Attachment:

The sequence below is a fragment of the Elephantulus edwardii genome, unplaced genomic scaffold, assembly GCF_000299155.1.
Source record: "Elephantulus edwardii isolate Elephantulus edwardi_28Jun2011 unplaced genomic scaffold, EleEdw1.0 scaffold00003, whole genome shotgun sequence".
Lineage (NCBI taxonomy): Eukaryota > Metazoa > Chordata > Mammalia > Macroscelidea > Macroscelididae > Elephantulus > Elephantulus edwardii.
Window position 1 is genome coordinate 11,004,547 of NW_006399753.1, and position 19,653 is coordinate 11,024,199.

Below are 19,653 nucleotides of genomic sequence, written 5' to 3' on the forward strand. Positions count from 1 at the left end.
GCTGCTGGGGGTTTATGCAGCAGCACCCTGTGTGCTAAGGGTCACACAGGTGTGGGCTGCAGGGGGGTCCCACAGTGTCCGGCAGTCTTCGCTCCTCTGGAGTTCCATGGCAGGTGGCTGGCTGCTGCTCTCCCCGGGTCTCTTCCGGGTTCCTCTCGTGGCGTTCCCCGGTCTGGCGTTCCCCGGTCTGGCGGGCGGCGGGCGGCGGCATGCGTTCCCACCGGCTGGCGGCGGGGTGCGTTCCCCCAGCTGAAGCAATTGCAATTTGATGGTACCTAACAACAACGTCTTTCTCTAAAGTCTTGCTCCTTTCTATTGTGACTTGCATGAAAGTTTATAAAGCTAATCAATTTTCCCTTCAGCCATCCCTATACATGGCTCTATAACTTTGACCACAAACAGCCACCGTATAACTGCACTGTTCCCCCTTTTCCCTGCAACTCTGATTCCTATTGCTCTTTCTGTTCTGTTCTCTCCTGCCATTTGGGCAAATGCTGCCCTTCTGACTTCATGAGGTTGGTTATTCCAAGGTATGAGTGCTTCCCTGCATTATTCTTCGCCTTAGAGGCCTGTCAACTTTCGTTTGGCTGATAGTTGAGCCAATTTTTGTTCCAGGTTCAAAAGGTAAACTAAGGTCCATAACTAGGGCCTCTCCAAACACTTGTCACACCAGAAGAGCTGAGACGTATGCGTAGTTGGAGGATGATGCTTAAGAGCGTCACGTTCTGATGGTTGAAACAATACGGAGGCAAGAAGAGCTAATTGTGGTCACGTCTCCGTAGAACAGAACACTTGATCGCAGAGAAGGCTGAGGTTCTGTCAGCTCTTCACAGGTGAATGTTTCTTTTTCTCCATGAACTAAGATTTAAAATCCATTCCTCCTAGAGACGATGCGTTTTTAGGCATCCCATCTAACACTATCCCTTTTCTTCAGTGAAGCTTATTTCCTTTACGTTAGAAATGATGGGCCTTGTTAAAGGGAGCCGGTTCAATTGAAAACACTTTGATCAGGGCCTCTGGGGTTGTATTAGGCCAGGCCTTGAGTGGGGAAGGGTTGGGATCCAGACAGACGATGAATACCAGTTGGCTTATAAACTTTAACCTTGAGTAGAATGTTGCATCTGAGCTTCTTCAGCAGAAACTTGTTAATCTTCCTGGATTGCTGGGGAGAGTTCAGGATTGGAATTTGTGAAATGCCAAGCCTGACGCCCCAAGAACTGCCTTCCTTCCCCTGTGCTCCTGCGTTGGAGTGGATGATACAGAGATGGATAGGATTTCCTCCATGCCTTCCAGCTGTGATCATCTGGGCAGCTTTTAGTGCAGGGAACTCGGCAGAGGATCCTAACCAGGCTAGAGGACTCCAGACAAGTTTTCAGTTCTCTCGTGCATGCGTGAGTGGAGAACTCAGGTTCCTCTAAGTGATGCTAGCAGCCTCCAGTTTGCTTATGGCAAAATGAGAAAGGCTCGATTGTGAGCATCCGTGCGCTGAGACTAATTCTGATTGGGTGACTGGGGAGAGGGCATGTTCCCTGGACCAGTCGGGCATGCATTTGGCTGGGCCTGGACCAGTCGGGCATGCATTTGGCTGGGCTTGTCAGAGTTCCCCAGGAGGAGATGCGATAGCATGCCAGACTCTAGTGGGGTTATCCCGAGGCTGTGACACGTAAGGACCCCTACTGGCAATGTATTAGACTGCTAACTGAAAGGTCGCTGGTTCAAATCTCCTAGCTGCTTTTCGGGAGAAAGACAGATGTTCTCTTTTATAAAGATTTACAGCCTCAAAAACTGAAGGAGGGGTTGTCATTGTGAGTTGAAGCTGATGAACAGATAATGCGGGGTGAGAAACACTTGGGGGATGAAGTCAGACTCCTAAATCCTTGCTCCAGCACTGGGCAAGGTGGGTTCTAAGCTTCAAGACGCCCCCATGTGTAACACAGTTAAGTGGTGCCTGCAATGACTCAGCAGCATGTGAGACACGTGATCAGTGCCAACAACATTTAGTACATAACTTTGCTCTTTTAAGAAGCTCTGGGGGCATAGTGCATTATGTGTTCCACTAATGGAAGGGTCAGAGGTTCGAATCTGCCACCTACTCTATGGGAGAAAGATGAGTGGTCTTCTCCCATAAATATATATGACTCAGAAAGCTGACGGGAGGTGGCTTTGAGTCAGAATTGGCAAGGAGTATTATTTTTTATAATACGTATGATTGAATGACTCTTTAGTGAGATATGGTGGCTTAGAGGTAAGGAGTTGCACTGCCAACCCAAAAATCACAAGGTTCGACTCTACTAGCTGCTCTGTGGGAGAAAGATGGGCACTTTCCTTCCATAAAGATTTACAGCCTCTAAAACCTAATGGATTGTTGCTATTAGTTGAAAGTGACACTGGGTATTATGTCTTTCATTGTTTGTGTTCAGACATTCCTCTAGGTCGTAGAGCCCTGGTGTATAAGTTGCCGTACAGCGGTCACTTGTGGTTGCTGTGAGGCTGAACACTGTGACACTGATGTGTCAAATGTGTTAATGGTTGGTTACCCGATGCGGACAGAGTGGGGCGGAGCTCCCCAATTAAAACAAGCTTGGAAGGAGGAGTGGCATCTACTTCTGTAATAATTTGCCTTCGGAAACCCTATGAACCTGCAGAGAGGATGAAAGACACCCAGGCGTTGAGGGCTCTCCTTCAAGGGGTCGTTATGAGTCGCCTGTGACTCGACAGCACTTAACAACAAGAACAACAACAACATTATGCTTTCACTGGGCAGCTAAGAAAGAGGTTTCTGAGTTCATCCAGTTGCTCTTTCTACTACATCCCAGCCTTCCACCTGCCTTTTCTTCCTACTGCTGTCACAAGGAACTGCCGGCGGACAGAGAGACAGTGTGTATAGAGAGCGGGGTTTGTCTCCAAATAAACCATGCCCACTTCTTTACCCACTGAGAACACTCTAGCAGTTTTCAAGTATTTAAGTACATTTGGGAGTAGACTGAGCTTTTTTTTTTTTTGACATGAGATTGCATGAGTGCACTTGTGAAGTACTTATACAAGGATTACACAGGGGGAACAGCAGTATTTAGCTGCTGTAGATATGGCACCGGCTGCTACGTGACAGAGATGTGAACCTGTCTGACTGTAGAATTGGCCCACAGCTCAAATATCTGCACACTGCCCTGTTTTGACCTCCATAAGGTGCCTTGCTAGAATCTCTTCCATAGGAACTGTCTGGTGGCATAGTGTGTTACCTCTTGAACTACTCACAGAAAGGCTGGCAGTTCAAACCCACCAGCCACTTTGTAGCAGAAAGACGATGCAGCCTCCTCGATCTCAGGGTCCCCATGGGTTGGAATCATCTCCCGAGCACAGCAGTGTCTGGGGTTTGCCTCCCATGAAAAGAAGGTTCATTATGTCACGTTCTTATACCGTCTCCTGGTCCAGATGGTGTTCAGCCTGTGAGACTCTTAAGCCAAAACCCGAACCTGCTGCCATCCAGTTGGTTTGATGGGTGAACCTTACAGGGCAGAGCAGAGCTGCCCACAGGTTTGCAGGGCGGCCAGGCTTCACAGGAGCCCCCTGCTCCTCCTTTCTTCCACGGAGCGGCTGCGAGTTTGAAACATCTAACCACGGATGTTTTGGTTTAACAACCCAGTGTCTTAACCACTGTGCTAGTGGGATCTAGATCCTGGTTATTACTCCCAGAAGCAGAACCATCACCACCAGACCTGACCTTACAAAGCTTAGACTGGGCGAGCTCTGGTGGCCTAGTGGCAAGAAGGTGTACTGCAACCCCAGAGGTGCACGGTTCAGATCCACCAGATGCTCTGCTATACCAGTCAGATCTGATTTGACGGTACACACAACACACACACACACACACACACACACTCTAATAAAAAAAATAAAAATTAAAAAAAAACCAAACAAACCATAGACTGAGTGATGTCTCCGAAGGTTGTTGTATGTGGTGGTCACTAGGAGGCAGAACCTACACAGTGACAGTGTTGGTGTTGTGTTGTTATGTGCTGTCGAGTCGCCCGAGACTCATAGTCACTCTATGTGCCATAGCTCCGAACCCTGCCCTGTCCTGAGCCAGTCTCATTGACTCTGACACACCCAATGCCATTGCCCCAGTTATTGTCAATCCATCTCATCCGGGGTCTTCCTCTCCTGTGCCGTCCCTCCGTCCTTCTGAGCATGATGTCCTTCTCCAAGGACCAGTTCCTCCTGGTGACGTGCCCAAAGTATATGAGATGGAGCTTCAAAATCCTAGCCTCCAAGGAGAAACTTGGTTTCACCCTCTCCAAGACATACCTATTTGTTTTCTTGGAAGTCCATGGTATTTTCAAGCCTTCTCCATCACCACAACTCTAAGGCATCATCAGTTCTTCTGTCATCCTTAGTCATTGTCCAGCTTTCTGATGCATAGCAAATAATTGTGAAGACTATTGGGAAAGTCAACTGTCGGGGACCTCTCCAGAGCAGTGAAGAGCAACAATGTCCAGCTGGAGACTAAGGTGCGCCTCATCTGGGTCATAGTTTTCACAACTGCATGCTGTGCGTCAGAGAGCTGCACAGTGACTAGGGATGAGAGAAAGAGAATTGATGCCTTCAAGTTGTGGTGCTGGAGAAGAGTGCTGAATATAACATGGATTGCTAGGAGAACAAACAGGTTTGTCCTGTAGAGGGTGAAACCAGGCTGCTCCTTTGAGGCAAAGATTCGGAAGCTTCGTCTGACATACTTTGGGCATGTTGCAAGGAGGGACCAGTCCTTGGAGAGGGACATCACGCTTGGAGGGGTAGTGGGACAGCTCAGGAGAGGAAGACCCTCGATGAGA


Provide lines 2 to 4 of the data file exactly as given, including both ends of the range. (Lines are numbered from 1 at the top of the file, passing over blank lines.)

Source record: "Elephantulus edwardii isolate Elephantulus edwardi_28Jun2011 unplaced genomic scaffold, EleEdw1.0 scaffold00003, whole genome shotgun sequence".
Lineage (NCBI taxonomy): Eukaryota > Metazoa > Chordata > Mammalia > Macroscelidea > Macroscelididae > Elephantulus > Elephantulus edwardii.
Window position 1 is genome coordinate 11,004,547 of NW_006399753.1, and position 19,653 is coordinate 11,024,199.